When I first got hooked on genealogy – meaning that I knew this was going to go beyond a few Internet searches based on idle curiosity – I set myself a very modest goal based on my appalling, near total ignorance of my family tree: I just wanted to know who all of my great-grandparents were. Within the space of a year, I had found all eight of them, and for seven out of the eight, I knew who their parents were, as well.

The eighth great-grandparent is my “special” brick wall: Susan Elizabeth Smith Bonner Brinlee. I will set forth what little information I am aware of, and none of this information can be taken as absolutely reliable. Among Brinlee researchers there are different theories and versions of the facts, so I can only cite what little evidence there is.

Name: It is generally believed that her maiden name was Susan Elizabeth Smith and that prior to her marriage to my great-grandfather Hiram Carroll Brinlee Jr. she had married a man named Bonner, who died young. She appears to have gone by the nickname “Lizzie.” I have found death certificates for three of her four known children: Lawrence Carroll Brinlee (my grandfather), Austin Franklin Brinlee, and Cordelia Brinlee Clinton. Austin’s death certificate indicates that her maiden name was Susan E. Smith, Cordelia’s says it was Lizzie Smith, and only my grandfather’s death certificate indicates a serious variation from these two: Elizabeth Baker. However, the informant on my grandfather’s death certificate was my grandmother, Sallie Norman Brinlee, and I believe her recall of Lizzie’s last name was less reliable because Lizzie lived with Austin’s and Odell’s families in later years; Baker may have been my grandmother’s attempt to recall the name Bonner.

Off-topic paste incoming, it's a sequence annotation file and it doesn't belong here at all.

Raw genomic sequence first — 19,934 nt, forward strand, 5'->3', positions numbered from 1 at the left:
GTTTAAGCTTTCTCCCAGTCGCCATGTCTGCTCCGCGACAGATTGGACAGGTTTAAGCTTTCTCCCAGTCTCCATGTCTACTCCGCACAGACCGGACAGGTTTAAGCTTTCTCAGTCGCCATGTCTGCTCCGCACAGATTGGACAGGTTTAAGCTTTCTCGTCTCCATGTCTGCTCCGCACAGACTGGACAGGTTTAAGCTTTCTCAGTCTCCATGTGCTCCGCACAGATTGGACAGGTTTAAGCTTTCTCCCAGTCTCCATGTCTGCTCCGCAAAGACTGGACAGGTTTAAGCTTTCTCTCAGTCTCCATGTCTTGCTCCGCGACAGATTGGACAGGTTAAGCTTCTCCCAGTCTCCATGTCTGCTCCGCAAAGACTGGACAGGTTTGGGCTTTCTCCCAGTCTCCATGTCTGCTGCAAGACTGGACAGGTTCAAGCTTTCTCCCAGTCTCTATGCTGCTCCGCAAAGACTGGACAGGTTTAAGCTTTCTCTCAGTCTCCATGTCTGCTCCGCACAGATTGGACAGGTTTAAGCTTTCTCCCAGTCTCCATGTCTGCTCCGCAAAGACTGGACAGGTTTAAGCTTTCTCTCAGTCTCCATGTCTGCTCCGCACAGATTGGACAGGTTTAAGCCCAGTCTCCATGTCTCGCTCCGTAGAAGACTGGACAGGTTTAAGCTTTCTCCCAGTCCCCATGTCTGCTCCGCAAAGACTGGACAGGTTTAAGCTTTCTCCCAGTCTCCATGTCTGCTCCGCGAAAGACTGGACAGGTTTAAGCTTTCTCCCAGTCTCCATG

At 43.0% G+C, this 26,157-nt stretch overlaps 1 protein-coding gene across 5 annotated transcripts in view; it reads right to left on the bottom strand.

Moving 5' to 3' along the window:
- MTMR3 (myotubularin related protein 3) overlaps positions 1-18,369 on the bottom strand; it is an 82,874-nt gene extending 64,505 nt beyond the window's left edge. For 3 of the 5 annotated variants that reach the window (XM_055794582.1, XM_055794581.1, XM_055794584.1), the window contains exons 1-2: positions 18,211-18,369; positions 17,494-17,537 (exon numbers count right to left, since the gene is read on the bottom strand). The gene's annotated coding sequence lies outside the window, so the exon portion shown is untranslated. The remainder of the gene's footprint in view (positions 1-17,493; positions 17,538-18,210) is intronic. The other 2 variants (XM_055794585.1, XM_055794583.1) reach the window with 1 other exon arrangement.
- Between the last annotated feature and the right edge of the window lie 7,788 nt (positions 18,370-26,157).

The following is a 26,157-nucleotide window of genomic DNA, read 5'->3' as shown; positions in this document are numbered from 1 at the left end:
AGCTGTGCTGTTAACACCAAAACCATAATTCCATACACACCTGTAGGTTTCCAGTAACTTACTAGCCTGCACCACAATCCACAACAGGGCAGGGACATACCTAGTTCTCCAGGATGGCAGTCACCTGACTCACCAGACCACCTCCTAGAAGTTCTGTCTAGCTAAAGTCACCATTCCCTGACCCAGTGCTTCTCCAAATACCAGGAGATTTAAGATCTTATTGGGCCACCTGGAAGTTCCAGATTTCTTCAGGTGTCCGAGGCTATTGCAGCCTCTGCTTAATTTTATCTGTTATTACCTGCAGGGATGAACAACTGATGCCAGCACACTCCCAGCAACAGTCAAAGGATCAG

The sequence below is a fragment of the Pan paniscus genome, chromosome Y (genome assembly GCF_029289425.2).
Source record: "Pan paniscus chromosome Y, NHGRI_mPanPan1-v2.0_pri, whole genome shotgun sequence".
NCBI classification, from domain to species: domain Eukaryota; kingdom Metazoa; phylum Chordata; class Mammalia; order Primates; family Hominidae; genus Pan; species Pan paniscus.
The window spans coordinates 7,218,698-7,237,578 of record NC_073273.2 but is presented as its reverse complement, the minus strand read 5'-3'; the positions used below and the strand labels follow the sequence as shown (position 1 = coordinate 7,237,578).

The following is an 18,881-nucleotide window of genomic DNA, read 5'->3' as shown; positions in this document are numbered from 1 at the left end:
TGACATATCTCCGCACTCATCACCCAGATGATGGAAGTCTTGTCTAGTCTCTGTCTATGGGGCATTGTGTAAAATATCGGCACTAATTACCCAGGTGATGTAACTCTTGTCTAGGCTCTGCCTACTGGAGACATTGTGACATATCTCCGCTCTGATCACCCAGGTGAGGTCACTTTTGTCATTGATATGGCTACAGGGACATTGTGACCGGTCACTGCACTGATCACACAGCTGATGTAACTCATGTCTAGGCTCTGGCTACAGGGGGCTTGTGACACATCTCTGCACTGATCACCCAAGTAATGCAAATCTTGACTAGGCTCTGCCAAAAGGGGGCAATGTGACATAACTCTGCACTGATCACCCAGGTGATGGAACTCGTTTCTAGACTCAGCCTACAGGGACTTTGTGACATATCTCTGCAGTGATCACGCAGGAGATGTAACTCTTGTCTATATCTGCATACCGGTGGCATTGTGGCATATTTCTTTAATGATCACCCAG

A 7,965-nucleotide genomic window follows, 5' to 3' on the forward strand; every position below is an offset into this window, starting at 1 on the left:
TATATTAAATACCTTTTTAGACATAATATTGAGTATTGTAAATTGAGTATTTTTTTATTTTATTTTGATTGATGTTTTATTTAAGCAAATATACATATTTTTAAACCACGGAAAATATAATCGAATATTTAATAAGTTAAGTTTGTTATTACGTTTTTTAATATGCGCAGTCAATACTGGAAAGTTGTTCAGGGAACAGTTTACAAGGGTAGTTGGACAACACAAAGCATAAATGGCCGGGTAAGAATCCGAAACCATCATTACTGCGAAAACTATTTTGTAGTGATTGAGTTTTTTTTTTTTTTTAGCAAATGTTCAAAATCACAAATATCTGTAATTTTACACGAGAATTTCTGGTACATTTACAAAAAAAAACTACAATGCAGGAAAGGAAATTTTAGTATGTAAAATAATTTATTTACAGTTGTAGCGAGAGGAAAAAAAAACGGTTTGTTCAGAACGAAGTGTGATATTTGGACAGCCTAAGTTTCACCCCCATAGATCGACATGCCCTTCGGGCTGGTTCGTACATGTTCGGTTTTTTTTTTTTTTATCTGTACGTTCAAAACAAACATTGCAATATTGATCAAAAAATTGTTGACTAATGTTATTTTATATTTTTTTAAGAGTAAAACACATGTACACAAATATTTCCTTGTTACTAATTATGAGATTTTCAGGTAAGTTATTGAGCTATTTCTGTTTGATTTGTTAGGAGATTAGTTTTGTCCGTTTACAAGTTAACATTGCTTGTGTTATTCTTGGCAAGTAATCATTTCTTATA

The earliest document I know of on which Lizzie’s name and age appear is the Marriage License for her and Hiram Brinlee, and on that document her name is given as Mrs. S. L. Bonner. Another document with her name is her Confederate Widow’s Application for a Pension; there and in appended documents her name is given as Mrs. Susan Elizabeth Brinlee, Susan E. Lizzie Brinlee, and Mrs. S. L. Brinlee, and she herself signs one note “Susan E. Brinlee.”

Age: This is the area with the largest amount of conflicting information, and though most researchers agree on some time around 1868 for her date of birth, that agreement is not universal. The aforementioned marriage license, which was dated 1 Dec 1892, indicates that she was 23 years old at that time. According to a Post-It left on a WorldConnect genealogy for the Brinlees by a second cousin, Lizzie’s Bible lists her date of birth as April 4, 1856. If this is true, her age at her death on 7 September 1958 would have been 102. Perhaps the year was misread or was entered later in her life when she may have forgotten the actual year of her birth, but I believe various pieces of evidence indicate that 1856 is too early for Lizzie’s year of birth.

For one thing, Lizzie’s youngest known child, Cecil Odell Brinlee, was born in 1908. If Lizzie was born in 1856, she would have been 51 or 52 when Odell was born – possible, but not very likely. Unfortunately, Lizzie does not appear with Hiram on the 1900 census, which could have been a good corroborating source to use with the marriage license. Hiram is shown only with his son from his previous marriage, Louis, and a hired hand. Perhaps Lizzie and the children were living elsewhere, but so far I have not been able to find them and I suspect that Hiram simply spoke with the census taker outside the house and for whatever reason did not care to provide information on the rest of the family.